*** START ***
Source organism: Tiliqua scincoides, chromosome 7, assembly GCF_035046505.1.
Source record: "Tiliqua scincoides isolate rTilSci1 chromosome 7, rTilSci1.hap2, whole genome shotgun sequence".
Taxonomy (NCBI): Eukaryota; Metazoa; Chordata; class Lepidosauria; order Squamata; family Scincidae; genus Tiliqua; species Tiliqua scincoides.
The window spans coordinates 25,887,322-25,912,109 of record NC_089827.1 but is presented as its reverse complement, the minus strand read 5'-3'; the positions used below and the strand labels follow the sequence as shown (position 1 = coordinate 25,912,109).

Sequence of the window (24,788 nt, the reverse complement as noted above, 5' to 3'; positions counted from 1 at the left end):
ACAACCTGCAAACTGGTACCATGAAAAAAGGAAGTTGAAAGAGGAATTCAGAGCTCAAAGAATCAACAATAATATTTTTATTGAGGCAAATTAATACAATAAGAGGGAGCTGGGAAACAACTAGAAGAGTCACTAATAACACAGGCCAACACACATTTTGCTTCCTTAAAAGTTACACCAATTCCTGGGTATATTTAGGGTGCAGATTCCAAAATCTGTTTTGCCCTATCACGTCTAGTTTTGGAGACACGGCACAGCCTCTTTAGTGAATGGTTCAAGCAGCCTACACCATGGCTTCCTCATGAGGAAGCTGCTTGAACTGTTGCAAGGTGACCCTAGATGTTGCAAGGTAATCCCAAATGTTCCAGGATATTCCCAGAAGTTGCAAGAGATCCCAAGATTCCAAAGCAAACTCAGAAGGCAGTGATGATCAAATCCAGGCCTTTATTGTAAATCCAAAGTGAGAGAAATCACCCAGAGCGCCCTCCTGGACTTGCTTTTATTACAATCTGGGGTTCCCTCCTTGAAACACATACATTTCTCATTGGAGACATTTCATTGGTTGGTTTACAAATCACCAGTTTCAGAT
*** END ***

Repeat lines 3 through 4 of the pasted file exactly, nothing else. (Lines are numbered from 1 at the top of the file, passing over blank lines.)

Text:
Taxonomy (NCBI): Eukaryota; Metazoa; Chordata; class Lepidosauria; order Squamata; family Scincidae; genus Tiliqua; species Tiliqua scincoides.
The window spans coordinates 25,887,322-25,912,109 of record NC_089827.1 but is presented as its reverse complement, the minus strand read 5'-3'; the positions used below and the strand labels follow the sequence as shown (position 1 = coordinate 25,912,109).